Politicians should "not expect special treatment” when they take part in liturgical celebrations, he reiterated, and added, addressing himself to politicians in Kenya, "Come to speak to your God and leave."
Kenyan news media outlets have featured politicians addressing worshipers in churches, in images and video footage that show politicians in the foreground on the pulpit and members of the Clergy in the background in what has been described as politicians’ “hijacking of the sacred space.”
The phenomenon seems to have become a “new normal” in the East African country that is preparing for elections in the next 11 months, creating concerns among a section of church leaders who have sought to “recover the sacred space.”
In a recent newspaper review of five Kenyan mainstream dailies, TUKO, a Kenyan online news site, reported, in reference to The Standard, “The daily also focused on the new normal being embraced by major churches regarding politicians attending services.”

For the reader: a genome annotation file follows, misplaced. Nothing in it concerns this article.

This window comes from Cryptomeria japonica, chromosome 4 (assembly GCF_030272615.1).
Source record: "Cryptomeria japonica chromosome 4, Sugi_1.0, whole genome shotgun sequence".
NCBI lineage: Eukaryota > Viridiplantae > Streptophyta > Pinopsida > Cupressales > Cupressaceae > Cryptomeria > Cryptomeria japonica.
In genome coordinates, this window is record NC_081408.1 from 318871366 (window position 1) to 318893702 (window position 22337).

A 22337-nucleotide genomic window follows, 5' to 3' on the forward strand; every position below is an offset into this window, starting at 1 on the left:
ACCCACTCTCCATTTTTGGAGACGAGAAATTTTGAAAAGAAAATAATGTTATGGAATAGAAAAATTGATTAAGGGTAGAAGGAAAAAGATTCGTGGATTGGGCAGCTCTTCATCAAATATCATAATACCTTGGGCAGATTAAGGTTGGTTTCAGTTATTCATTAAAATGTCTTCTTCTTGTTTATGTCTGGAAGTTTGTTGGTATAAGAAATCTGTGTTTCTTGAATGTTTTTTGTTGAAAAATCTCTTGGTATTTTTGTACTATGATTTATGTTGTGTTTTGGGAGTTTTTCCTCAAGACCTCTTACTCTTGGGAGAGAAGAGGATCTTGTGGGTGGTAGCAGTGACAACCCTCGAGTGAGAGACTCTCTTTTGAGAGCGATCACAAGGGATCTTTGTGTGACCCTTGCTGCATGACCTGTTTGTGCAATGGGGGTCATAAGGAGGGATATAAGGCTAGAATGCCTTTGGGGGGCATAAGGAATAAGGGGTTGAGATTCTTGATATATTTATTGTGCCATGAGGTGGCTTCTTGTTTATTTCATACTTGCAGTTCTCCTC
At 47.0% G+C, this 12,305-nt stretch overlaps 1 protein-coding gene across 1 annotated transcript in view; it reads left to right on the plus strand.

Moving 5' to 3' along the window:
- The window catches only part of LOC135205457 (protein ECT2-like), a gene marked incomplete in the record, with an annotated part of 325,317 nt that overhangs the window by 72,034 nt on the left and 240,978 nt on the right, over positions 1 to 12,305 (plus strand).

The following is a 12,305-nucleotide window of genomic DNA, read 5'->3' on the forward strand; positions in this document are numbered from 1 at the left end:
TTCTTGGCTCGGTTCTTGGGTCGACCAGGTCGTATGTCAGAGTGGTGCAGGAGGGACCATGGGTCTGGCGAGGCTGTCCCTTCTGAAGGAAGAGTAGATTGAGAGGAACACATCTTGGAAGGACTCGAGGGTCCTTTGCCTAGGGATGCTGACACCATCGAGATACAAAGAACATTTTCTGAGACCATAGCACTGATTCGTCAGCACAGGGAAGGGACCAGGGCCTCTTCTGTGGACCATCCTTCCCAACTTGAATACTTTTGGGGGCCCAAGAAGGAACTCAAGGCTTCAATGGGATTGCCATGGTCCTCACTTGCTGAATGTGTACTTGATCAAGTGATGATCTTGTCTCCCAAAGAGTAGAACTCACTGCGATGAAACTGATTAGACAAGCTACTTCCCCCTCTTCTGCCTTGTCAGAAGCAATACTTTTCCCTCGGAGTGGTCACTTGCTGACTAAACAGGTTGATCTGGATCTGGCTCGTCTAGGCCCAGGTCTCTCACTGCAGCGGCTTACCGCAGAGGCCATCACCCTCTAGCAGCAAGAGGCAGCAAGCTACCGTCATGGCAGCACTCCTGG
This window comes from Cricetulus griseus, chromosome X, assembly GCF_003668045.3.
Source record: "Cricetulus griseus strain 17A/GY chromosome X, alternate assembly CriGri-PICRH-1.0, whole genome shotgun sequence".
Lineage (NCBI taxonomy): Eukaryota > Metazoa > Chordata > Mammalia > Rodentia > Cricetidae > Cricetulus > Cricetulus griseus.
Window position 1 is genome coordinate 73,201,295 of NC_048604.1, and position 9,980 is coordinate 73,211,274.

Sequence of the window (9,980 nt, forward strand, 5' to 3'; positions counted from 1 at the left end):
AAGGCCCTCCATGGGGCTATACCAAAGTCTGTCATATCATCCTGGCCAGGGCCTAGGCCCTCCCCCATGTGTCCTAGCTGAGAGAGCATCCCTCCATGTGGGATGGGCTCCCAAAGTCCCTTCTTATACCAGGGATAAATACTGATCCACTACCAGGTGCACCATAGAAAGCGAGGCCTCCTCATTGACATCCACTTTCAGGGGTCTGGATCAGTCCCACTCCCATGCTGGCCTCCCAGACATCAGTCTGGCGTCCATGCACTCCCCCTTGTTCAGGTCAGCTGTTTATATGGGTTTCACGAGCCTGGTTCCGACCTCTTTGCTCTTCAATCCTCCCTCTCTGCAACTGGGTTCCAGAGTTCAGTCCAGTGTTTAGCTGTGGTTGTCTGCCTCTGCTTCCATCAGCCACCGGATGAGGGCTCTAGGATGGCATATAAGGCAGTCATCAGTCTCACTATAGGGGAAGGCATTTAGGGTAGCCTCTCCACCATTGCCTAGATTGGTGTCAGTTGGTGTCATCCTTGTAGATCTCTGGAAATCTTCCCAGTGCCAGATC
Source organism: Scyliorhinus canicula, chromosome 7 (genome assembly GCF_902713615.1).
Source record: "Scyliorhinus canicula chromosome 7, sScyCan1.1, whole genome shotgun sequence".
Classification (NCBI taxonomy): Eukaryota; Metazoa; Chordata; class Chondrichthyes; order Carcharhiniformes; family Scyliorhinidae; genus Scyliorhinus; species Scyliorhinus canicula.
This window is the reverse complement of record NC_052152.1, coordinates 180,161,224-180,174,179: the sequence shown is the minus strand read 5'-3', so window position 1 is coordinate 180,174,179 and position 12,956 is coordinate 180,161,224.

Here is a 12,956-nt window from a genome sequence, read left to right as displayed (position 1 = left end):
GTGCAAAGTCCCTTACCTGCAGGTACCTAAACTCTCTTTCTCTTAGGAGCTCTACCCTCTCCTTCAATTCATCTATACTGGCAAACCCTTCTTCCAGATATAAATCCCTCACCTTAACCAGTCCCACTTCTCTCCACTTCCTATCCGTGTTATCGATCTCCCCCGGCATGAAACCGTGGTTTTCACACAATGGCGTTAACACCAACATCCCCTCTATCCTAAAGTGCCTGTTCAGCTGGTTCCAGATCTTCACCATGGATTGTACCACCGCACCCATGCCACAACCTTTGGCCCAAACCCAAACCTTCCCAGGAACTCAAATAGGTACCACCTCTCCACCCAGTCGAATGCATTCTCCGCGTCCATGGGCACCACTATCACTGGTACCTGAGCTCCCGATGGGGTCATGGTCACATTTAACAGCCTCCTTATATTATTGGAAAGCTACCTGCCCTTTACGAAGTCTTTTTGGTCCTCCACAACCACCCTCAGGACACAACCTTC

“Many politicians had resorted to using the pulpit to sell their ambitions in readiness for the 2022 vote. They have been on record name-calling their rivals as they charge supporters for political showdowns whenever they are given a chance,” TUKO reports in its September 13 review of Kenyan newspapers.
In his September 12 message, Archbishop Muheria who also featured on Kenya’s Citizen Television to explain the ban on politicians addressing worshippers, explained the kind pressure church leaders are having amid political campaigns.
Making reference to Kenyan politicians, the Catholic Archbishop said, “Because of their greed for votes and popularity, they have decided the places of worship are owned by them. They are demanding, in churches, in places of worship, to have a political rally, to address people politically.”
“Dear politicians, can't you be Godly a bit? Can't you give God his due?" the 58-year-old Catholic Church leader posed, and continued, “Why do you equal yourselves to God and this is what COVID-19 has taught us when we are so filled with ourselves with our power then we see how powerless we are?”
“We are on our knees because of COVID-19," he said, and added, "Dear politicians, please don't call God's curse upon us. We would hate to come and lose all politicians because they have ceased to respect God.”
The Archbishop further appealed to Kenyan politicians, “Let us once more give God his due. This is my cry, this is my appeal, this is the appeal of the Catholic Church. This is the appeal of all people who fear God."